Perhaps the reason we humans avoid God’s way and favor our own constructs is because God’s way requires love and we understand love dimly, as the apostle Paul reminds us. However, the two greatest commandments seem to give us our guide. We are to love God and love others. Everything hangs on these two commandments.
The problem is, neither of these commandments tell us in so many words how we obtain love for ourselves, which is the thing we crave more than anything else. Isms, on the other hand, give us the illusion that we are loved because we have found the proper ideology and since it is shared by others, we are affirmed in our correct thinking. That’s why we defend our isms so staunchly. But affirmations are not the same thing as love.
Perhaps we would do well to remember that God created us and He first loved us. In fact, God is love. The two greatest commandments don’t negate God’s love for us, they presuppose it. But it’s easy for the fallen human race to forget that at times so we seek the bed of ismism for comfort, finding temporary solace but leaving with the unfulfilled longing, still unsatisfied.
It seems our human concept of love can go back to that business about having opinions. But just as we are not required to have opinions about others, neither does God require us to have opinions about ourselves. I think that may be because God’s love for us, which He wishes us to share with others, is not based on an opinion of worthiness. It is not based on a human design or adherence to any sort of supposed correct thinking. It is unconditional and not based on anything at all other than the nature of God and His love.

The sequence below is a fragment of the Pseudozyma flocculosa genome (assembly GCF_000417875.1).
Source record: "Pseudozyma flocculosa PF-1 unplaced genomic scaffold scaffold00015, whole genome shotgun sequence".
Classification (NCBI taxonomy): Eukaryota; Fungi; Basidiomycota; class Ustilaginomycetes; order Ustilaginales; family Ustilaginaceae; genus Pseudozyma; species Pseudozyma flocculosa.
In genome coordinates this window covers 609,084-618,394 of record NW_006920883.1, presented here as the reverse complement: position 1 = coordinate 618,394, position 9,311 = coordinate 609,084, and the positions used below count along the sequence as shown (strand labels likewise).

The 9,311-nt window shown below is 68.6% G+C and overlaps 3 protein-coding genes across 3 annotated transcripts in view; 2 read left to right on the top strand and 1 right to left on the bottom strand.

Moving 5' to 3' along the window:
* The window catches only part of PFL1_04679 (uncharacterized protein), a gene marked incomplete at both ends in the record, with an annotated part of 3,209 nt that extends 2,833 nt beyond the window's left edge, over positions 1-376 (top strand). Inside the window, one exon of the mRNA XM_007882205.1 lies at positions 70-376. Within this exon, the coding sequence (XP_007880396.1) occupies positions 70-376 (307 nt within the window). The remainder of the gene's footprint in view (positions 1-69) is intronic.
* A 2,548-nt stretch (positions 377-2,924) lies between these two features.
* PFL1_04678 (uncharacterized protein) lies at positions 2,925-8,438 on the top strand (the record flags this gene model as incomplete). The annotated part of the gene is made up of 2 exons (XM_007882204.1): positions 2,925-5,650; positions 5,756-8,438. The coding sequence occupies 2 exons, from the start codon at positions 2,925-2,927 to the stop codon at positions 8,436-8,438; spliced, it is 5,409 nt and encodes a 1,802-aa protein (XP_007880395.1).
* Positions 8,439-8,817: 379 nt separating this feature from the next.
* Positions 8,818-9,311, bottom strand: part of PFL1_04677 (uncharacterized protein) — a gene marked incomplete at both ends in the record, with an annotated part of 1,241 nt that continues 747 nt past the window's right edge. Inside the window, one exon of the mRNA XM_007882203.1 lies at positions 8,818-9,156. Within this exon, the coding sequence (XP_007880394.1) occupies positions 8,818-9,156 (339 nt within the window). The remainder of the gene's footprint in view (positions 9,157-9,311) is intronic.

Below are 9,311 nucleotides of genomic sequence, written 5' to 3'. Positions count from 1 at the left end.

Isms are not inclusive, even when they claim to be. They are human constructs that are designed to admit a group of humans and the bar the door to keep others out. Of course, those on the outside are deemed inferior or corrupted, in contradiction of God’s universal and unconditional love.
The poet, Mary Vasquez, has said “God is love, and as pure love, He is inclusive”. St. Augustine has said “God loves each of us as if there were only one of us”. Perhaps if we can step back from our isms and focus on God’s inclusive and personal love, we won’t need the isms and their unsatisfying nature. Our fate does not need to match that of the Hatter from Wonderland.
Copyright March 2019 by Daniel Blake